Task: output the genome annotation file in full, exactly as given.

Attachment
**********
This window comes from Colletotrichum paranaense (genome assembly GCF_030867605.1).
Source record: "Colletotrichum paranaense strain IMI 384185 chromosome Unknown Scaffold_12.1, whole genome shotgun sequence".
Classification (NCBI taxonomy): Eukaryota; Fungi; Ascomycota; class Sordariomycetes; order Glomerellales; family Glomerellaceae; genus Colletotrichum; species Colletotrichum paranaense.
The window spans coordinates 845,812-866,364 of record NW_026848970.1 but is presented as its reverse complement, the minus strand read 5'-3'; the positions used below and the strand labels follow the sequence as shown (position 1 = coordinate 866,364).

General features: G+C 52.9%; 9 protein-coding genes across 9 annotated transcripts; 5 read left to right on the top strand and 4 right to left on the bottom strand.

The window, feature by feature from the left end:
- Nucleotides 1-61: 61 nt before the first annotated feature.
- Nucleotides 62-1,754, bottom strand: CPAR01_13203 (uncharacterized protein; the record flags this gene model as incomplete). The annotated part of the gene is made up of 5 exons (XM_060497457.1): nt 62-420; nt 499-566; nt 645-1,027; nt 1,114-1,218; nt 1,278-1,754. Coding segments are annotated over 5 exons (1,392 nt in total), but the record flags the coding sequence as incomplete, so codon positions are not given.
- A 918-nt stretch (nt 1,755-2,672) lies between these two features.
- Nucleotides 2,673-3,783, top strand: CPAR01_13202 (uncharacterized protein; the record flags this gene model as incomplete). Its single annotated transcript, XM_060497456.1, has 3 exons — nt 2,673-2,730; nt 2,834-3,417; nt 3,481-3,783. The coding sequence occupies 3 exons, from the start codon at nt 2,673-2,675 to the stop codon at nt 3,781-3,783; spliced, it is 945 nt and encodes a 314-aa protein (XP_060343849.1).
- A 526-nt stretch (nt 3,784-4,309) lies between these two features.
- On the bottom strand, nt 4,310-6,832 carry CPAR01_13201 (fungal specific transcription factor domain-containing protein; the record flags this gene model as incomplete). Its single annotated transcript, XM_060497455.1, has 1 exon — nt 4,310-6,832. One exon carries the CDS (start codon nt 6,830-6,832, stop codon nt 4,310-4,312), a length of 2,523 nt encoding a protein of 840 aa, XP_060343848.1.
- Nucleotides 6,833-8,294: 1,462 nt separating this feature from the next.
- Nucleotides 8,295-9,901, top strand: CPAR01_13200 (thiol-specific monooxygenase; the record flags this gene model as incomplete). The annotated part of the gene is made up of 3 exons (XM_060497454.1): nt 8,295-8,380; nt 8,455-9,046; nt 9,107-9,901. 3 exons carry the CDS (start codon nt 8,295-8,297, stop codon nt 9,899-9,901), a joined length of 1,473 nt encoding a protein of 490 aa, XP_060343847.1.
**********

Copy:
This window comes from Colletotrichum paranaense (genome assembly GCF_030867605.1).
Source record: "Colletotrichum paranaense strain IMI 384185 chromosome Unknown Scaffold_12.1, whole genome shotgun sequence".
Classification (NCBI taxonomy): Eukaryota; Fungi; Ascomycota; class Sordariomycetes; order Glomerellales; family Glomerellaceae; genus Colletotrichum; species Colletotrichum paranaense.
The window spans coordinates 845,812-866,364 of record NW_026848970.1 but is presented as its reverse complement, the minus strand read 5'-3'; the positions used below and the strand labels follow the sequence as shown (position 1 = coordinate 866,364).

General features: G+C 52.9%; 9 protein-coding genes across 9 annotated transcripts; 5 read left to right on the top strand and 4 right to left on the bottom strand.

The window, feature by feature from the left end:
- Nucleotides 1-61: 61 nt before the first annotated feature.
- Nucleotides 62-1,754, bottom strand: CPAR01_13203 (uncharacterized protein; the record flags this gene model as incomplete). The annotated part of the gene is made up of 5 exons (XM_060497457.1): nt 62-420; nt 499-566; nt 645-1,027; nt 1,114-1,218; nt 1,278-1,754. Coding segments are annotated over 5 exons (1,392 nt in total), but the record flags the coding sequence as incomplete, so codon positions are not given.
- A 918-nt stretch (nt 1,755-2,672) lies between these two features.
- Nucleotides 2,673-3,783, top strand: CPAR01_13202 (uncharacterized protein; the record flags this gene model as incomplete). Its single annotated transcript, XM_060497456.1, has 3 exons — nt 2,673-2,730; nt 2,834-3,417; nt 3,481-3,783. The coding sequence occupies 3 exons, from the start codon at nt 2,673-2,675 to the stop codon at nt 3,781-3,783; spliced, it is 945 nt and encodes a 314-aa protein (XP_060343849.1).
- A 526-nt stretch (nt 3,784-4,309) lies between these two features.
- On the bottom strand, nt 4,310-6,832 carry CPAR01_13201 (fungal specific transcription factor domain-containing protein; the record flags this gene model as incomplete). Its single annotated transcript, XM_060497455.1, has 1 exon — nt 4,310-6,832. One exon carries the CDS (start codon nt 6,830-6,832, stop codon nt 4,310-4,312), a length of 2,523 nt encoding a protein of 840 aa, XP_060343848.1.
- Nucleotides 6,833-8,294: 1,462 nt separating this feature from the next.
- Nucleotides 8,295-9,901, top strand: CPAR01_13200 (thiol-specific monooxygenase; the record flags this gene model as incomplete). The annotated part of the gene is made up of 3 exons (XM_060497454.1): nt 8,295-8,380; nt 8,455-9,046; nt 9,107-9,901. 3 exons carry the CDS (start codon nt 8,295-8,297, stop codon nt 9,899-9,901), a joined length of 1,473 nt encoding a protein of 490 aa, XP_060343847.1.